Life after the budget
On the Budget, the Northern Ireland Executive has been put in a place not of its own choosing; George Osborne saw to that. Literally “between a rock and a hard place”. The cumulative loss of £4
billion in real terms over the cycle is very difficult to deal with, even for Tories who want, as a matter of principle, to cut government expenditure.
Any sensible person realises that the situation cannot be saved by anonymous, free from pain, efficiency savings. There are probably three ways for the Executive to deal with this, and any number of variations of those three.
They can slash the billions off their spending, cut out what they believe are the least important services, and hope the public does not notice or feel any adverse effects.
They can talk about efficiency savings and “doing more with less”, but the outcome is likely to be similar to the first option; public service delivery will be inferior in 2014 than it is today.
The third option is reconfiguring priorities and services to be done differently in the future than in the past and maybe doing a lot better with fewer resources. This option is the most difficult as it’s about change and the change is being forced on us by circumstances outside our control; but then again, that’s when change happens.
NICVA has voiced its reservations about the quality of information available from some departments during the consultation on the draft budget. A few produced detailed plans and told it as it was; a few produced plans that were very scant indeed; and a few didn’t really produce spending plans at all.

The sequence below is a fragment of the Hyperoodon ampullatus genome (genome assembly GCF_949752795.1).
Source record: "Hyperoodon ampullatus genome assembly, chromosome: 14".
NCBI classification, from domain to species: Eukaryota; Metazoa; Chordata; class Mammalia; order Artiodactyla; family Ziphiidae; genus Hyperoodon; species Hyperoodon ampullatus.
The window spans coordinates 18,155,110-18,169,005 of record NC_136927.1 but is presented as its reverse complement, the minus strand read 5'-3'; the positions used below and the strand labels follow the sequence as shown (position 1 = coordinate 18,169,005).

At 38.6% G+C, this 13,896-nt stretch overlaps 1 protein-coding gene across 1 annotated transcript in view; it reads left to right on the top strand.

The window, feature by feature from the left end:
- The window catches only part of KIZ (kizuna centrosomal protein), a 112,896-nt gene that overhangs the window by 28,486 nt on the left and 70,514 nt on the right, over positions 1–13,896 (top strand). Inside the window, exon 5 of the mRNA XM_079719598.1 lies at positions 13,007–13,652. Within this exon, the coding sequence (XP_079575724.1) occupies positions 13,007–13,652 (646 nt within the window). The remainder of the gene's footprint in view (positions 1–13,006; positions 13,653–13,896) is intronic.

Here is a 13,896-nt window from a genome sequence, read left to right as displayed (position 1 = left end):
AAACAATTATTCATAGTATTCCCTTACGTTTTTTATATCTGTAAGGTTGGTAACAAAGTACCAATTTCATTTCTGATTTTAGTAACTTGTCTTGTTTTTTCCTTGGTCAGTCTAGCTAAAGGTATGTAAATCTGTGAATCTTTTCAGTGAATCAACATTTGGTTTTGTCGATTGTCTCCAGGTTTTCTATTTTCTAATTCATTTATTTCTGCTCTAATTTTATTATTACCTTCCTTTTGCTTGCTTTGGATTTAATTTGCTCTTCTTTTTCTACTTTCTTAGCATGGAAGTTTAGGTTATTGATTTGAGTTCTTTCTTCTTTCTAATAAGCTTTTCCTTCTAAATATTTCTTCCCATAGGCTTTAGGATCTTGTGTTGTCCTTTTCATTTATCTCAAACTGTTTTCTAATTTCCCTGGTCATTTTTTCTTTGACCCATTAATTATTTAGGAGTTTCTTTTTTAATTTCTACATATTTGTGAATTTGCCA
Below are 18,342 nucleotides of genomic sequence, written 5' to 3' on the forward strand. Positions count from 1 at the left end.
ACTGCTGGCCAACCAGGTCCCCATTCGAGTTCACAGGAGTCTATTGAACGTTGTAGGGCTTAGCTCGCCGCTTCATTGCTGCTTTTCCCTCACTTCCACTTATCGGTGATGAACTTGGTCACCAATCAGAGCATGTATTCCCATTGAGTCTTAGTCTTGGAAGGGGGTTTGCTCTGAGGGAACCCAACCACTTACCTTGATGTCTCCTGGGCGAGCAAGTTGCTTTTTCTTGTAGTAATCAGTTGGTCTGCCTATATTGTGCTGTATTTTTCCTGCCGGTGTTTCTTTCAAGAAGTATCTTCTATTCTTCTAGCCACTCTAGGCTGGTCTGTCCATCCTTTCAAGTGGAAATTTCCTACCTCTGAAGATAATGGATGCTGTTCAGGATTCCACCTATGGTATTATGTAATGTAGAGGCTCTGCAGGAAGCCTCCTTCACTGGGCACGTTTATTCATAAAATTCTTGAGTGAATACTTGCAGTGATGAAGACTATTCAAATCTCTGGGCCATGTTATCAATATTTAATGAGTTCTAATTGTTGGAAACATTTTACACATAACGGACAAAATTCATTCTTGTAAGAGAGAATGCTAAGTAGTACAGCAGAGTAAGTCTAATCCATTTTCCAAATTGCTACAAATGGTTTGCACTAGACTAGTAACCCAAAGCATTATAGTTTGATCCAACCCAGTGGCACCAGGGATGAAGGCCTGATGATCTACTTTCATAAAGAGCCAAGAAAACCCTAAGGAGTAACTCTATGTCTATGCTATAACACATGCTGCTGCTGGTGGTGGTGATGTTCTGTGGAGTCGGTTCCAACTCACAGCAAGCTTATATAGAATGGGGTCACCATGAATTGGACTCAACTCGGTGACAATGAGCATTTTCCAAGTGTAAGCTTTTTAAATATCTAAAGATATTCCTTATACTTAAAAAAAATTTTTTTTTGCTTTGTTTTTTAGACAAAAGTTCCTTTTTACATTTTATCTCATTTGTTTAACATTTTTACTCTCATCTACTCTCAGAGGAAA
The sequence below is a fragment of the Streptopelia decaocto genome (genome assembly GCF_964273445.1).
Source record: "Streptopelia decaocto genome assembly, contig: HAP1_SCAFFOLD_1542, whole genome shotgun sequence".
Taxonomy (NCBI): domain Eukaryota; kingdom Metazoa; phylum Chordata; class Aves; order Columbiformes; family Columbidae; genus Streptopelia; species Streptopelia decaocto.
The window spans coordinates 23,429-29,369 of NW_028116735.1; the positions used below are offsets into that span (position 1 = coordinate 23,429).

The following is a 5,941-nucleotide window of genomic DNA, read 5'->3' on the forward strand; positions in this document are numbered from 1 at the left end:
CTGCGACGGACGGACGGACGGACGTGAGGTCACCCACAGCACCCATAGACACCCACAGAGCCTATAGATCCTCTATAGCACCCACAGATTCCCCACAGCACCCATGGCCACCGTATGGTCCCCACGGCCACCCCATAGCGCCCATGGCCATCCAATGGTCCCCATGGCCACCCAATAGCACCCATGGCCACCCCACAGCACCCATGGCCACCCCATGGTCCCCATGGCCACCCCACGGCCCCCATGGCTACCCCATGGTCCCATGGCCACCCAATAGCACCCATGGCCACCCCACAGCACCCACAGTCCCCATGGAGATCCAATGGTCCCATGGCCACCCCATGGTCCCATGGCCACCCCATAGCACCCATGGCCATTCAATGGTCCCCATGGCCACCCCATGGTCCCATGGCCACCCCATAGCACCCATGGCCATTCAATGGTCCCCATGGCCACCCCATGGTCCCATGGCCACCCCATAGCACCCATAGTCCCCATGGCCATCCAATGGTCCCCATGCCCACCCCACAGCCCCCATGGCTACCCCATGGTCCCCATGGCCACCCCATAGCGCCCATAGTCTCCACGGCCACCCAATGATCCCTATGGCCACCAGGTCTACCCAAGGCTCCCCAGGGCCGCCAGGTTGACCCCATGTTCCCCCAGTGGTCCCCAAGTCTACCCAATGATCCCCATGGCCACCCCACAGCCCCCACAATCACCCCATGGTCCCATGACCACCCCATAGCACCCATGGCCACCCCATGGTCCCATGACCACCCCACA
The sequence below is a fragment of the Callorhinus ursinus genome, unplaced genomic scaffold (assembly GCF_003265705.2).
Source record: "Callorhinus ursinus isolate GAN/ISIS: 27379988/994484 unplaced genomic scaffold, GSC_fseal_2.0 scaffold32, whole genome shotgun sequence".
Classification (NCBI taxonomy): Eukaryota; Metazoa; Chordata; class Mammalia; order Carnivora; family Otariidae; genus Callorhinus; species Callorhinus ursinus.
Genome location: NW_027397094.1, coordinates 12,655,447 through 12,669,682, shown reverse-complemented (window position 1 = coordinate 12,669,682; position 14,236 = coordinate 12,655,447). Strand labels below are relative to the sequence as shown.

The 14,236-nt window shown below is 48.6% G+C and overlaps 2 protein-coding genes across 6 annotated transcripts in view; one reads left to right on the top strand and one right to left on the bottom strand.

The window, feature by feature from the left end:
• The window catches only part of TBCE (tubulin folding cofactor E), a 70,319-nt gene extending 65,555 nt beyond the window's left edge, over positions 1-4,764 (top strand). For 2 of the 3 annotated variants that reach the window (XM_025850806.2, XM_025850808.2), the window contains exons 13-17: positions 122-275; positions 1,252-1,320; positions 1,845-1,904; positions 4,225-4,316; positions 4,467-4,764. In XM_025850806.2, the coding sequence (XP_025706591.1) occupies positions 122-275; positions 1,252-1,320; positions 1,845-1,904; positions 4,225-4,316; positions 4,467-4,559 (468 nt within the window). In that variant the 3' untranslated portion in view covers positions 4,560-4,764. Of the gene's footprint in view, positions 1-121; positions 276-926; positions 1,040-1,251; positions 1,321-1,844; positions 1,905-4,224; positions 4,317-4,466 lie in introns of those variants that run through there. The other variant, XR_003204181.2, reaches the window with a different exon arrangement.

Right at the end of the consultation period, the DHSSPS Minister Michael McGimpsey produced a document that he had commissioned called the McKinsey report (available on the DHSSPS website). It is a document worth reading because it tells the Minister what he might do to achieve the third option above.
Michael McGimpsey does not agree with all the proposals and neither would I, but it is what we need to consider and do a lot of if we want to continue to improve health and well-being for people in Northern Ireland. It does, though, require investing in order to save in the long term. The report estimates spending £300 million on transition costs over the four years, but saving up to £600 million in the year 2014.
This has real possibilities for Northern Ireland and surely there are other possibilities across other public services.
That is why it is imperative for the Northern Ireland Executive to make all main spending decisions as a collegiate body. They cannot be delivered by ministers acting on their own, in isolation
from the decisions made in other departments. This is the essential ingredient that will deliver success or failure. Failure will mean public services in retreat, economic stagnation and a bleaker, wasted future for many of our people, particularly those on low incomes.
It is unlikely that we will get a real Programme for Government before the May election, but a serious PfG needs to be hammered out quickly thereafter. The Executive needs unity of purpose if it is to deliver and it should also seek to extend agreement on the PfG and budget to the external stakeholders in the trades unions, private sector and voluntary and community sector.
We have to avoid a drift towards a dysfunctional democracy where departments are party fiefdoms and MLAs defend their own ministers and attack all the others.
Voluntary and community organisations have lots of ideas and examples to offer where “prevention is better than cure” and saves more expensive interventions in the future. The McKinsey report seems to be about that and not just about willing or unwilling cutting and reduction of
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